Northern Ireland is known for its Norman castles, lush green valleys and mountains, Celtic and Christian monuments, the Giant’s Causeway, Whiskey and many other things. Since Game of Thrones, the country has become even more popular and tourism has risen.
On your adventures you will see many tour buses like the ‘Paddy Wagons’ on route to, or at, places like the Dark Hedges and the Giant’s Causeway. If you wish to get photos without big crowds, especially photos of the Dark Hedges then head there as early as you can otherwise it’s nearly impossible!
What’s the best way to get around?
I suggest renting a car to see Northern Ireland, there isn’t much in the way of public transport getting to these places. There are tour companies that offer day trips to the Giant’s Causeway, Dark Hedges and the Carrick-a-Rede Rope Bridge.
What’s the best time to go?
You can never predict the weather in Northern Ireland, it rains between 151 to 255 days a year (depending on which region you are visiting) so make sure you bring an umbrella no matter the time of the year. June to August will be the warmest months to visit.
Day trip itinerary
The first stop on the itinerary the Dark Hedges which is a canopy of intertwined beech trees, these were planted in the 18th-century. The Dark Hedges were made popular by Game of Thrones during series two of the show.
The next stop is the Giant’s Causeway. It’s been on my list for a while but for whatever reason, I never made it there until my third trip to Belfast. The Giant’s Causeway has a myth about two giants, Fin the Irish giant and Benandonner the Scottish giant. Benandonner was threatening Ireland and in retaliation, Fin grabbed Antrim coast rock and threw it into the ocean creating a rock path to form the causeway. Or in scientific terms, it’s the result of an ancient volcanic eruption.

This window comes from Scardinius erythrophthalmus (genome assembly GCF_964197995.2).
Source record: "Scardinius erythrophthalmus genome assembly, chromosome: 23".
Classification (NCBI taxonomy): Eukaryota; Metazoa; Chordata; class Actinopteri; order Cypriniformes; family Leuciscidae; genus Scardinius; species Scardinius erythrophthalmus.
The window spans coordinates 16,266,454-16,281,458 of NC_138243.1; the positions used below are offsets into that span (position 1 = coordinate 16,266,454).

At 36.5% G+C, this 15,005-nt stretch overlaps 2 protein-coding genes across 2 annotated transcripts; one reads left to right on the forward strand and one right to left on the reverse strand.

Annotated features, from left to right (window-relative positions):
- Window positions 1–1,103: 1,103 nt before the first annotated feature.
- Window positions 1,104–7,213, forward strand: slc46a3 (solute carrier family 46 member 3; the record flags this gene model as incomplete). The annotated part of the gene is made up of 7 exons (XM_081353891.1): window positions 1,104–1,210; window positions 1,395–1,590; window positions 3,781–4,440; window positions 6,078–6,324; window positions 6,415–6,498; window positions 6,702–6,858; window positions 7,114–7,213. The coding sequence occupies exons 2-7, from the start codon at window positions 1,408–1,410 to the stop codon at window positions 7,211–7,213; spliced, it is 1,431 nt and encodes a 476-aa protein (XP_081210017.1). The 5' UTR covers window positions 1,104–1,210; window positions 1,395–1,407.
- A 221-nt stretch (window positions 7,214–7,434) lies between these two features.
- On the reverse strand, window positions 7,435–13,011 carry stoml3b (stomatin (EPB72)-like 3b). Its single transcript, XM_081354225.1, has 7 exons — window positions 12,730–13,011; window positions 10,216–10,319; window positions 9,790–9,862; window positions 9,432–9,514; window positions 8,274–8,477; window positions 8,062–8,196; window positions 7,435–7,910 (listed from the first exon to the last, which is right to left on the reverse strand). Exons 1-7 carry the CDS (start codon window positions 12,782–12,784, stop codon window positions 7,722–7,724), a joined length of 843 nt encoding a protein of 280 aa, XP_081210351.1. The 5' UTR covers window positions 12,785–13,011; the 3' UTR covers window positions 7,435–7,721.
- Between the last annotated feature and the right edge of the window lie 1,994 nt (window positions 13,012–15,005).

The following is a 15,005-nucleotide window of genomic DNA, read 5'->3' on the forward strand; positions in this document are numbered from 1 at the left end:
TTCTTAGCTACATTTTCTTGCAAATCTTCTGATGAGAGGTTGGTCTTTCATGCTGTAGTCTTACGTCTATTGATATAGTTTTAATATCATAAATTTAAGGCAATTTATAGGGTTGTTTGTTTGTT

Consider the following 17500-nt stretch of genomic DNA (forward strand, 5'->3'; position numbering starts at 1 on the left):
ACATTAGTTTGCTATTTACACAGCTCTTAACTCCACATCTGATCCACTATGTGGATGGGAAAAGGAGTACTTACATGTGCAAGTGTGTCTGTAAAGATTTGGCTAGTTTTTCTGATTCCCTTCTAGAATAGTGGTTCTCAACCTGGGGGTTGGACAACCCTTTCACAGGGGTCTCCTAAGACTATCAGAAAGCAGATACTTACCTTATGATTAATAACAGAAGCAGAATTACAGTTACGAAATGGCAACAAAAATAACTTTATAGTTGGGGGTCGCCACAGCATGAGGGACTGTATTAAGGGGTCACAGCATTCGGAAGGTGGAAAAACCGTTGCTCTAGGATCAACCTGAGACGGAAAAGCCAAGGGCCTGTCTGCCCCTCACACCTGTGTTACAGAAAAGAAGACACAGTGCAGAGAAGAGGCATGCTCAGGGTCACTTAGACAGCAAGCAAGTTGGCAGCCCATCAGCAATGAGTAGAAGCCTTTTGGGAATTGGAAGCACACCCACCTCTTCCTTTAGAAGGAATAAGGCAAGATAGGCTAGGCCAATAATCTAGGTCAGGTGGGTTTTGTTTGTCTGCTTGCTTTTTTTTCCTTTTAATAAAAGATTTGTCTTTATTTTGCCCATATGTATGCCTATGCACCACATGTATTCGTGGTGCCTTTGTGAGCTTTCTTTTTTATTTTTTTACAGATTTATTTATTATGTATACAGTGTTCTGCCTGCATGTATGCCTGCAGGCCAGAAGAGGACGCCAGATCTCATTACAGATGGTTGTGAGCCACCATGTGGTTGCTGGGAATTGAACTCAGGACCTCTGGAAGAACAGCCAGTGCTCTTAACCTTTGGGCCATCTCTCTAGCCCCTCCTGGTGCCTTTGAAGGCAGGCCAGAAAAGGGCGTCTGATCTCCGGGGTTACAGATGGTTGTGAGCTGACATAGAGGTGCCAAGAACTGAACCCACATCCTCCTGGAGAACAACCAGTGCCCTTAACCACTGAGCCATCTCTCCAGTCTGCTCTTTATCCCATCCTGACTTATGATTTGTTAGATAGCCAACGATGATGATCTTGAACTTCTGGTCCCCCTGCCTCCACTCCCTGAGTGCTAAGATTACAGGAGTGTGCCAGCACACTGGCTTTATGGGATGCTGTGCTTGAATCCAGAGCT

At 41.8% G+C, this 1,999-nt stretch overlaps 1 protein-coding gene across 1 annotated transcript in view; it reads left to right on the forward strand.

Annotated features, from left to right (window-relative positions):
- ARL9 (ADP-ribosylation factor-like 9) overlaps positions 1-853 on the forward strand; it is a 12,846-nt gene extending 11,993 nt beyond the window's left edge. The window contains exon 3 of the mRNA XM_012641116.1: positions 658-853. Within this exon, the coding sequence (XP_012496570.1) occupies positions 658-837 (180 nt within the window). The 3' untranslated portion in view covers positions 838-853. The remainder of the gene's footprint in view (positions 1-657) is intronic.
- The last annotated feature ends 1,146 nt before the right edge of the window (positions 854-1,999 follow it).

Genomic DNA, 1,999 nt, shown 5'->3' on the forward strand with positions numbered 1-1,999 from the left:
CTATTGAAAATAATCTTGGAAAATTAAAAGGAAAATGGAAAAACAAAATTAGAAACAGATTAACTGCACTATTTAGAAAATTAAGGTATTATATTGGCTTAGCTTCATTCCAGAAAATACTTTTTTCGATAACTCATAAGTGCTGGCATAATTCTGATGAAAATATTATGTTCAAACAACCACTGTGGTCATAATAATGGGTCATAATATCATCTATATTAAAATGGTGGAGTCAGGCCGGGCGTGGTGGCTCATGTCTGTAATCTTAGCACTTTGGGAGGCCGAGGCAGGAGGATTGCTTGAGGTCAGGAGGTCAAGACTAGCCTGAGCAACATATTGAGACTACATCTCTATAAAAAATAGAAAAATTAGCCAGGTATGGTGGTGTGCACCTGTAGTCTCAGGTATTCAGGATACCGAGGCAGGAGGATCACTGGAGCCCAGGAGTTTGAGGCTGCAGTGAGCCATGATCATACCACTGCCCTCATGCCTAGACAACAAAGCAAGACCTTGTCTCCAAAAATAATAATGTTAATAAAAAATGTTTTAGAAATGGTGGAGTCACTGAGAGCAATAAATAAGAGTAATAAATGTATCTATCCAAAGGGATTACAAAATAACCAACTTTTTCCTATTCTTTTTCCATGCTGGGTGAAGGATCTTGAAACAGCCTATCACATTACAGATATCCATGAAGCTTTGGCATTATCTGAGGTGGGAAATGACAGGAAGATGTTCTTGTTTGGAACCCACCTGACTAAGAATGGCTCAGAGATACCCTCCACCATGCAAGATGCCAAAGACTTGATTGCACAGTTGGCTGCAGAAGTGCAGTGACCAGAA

There are two ways you can walk the Giant’s Causeway, the lower blue trail and the upper red trail. I prefer the red trail walk around the top and then down the stairs. It takes about an hour to an hour and a half to walk around the whole site.
After a tiring climb of the Causeway, head to Bushmills pub for lunch and a drink. It has a warmly feel, with roaring fires and traditional Irish food plus the best Irish coffee.
Once you’re rested and energized head to the Carrick-a-Rede Rope Bridge.
Last stop of the day is Murlough Bay, it is known for its outstanding beauty and remote location. During a clear day you can see some islands and Scotland. Not only having views, you also may come across some ruins which date back to a time when coal was mined and shipped from the bay, the last coal left here in the 1850s.
For more information about Giant’s Causeway and Carrick-a-Rede Rope Bridge visit the hyperlinks below.
Did you go? What were your favourite places in Northern Ireland to visit? Let me know in the comments below!